Professional Black Women Lack Sponsorship, Encouragement for Risk Taking at Work Diversity and inclusion efforts have failed to translate into rewards and recognition for their risk investments, study finds
CHICAGO, May 18, 2011 /PRNewswire/ -- Black women are high risk takers, but support of feminist values and 40-plus years of diversity and inclusion efforts have failed to translate into the rewards and recognition they had expected for their risk investments, according to a new study by the League of Black Women.
Nearly half (49 percent) of respondents to the groundbreaking Risk and Reward Survey said they were behind where they had expected to be in their careers. The majority (64 percent) said "Not getting paid what I am worth" is the key barrier to their personal and professional well-being, followed by "lack of other Black women in positions of power" and "lack of resources and opportunities to pursue my goals."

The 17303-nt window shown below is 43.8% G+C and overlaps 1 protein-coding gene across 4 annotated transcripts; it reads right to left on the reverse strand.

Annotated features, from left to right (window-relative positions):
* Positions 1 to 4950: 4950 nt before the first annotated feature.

The survey also found that Black women get the least encouragement for risk taking at work and in their communities; they feel the least freedom to take risk in matters of public policy.
The full report is available at http://events.leagueofblackwomen.org/wp-content/uploads/2011/05/Risk-and-Reward-Report1.pdf.
"Black women require workplaces where access to opportunity matches their global leadership ambitions," said Sandra Finley, President and CEO of LBW. "To confidently take risks, Black women need support from their loved ones, community and powerful sponsors who are willing and able to support their advancement. Black women will no longer be distracted by superficial inclusion cheerleading."
Key findings of the survey were published in the report, "Risk and Reward: Black Women Leading Out On a Limb," released Tuesday at the LBW's 8th annual global leadership conference, "Black Women 2011: New World Power … When Your World Is Not Enough," May 17-21 at the Innisbrook Resort and Golf Club in Tampa, FL.
The LBW developed the Risk and Reward Survey, the first to measure professional Black women's risk tolerance, with a team of researchers at DePaul University. The report includes recommendations for Black women about how to redefine risk strategy. It also calls on corporations to create environments that support risk taking and to immediately and deliberately diversify corporate boards. Currently, just 1.9 percent of corporate board seats are held by Black women, compared to 12 percent for white women.
SOURCE League of Black Women